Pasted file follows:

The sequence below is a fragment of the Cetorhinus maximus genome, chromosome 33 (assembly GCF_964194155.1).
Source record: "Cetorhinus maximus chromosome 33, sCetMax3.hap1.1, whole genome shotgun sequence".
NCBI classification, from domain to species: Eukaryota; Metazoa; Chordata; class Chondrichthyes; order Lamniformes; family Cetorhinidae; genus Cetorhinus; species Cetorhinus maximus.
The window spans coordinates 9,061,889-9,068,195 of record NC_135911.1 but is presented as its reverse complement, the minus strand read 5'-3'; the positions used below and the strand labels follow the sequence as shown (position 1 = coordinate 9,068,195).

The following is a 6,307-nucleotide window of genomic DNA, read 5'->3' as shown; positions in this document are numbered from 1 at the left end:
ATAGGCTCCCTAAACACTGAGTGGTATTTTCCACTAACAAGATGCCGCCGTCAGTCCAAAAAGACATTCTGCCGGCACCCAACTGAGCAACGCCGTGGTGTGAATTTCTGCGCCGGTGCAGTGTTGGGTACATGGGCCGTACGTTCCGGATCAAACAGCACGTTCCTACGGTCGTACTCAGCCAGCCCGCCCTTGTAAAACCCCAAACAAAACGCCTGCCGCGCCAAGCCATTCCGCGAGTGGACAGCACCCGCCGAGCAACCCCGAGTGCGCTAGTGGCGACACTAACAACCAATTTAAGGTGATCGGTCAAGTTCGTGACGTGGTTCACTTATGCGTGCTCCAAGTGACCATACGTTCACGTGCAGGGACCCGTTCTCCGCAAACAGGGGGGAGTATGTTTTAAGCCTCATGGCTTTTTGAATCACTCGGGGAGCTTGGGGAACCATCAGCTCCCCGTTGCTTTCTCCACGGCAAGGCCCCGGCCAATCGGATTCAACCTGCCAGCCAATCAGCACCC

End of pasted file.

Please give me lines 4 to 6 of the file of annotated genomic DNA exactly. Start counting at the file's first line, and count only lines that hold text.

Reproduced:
The window spans coordinates 9,061,889-9,068,195 of record NC_135911.1 but is presented as its reverse complement, the minus strand read 5'-3'; the positions used below and the strand labels follow the sequence as shown (position 1 = coordinate 9,068,195).

The following is a 6,307-nucleotide window of genomic DNA, read 5'->3' as shown; positions in this document are numbered from 1 at the left end:
ATAGGCTCCCTAAACACTGAGTGGTATTTTCCACTAACAAGATGCCGCCGTCAGTCCAAAAAGACATTCTGCCGGCACCCAACTGAGCAACGCCGTGGTGTGAATTTCTGCGCCGGTGCAGTGTTGGGTACATGGGCCGTACGTTCCGGATCAAACAGCACGTTCCTACGGTCGTACTCAGCCAGCCCGCCCTTGTAAAACCCCAAACAAAACGCCTGCCGCGCCAAGCCATTCCGCGAGTGGACAGCACCCGCCGAGCAACCCCGAGTGCGCTAGTGGCGACACTAACAACCAATTTAAGGTGATCGGTCAAGTTCGTGACGTGGTTCACTTATGCGTGCTCCAAGTGACCATACGTTCACGTGCAGGGACCCGTTCTCCGCAAACAGGGGGGAGTATGTTTTAAGCCTCATGGCTTTTTGAATCACTCGGGGAGCTTGGGGAACCATCAGCTCCCCGTTGCTTTCTCCACGGCAAGGCCCCGGCCAATCGGATTCAACCTGCCAGCCAATCAGCACCC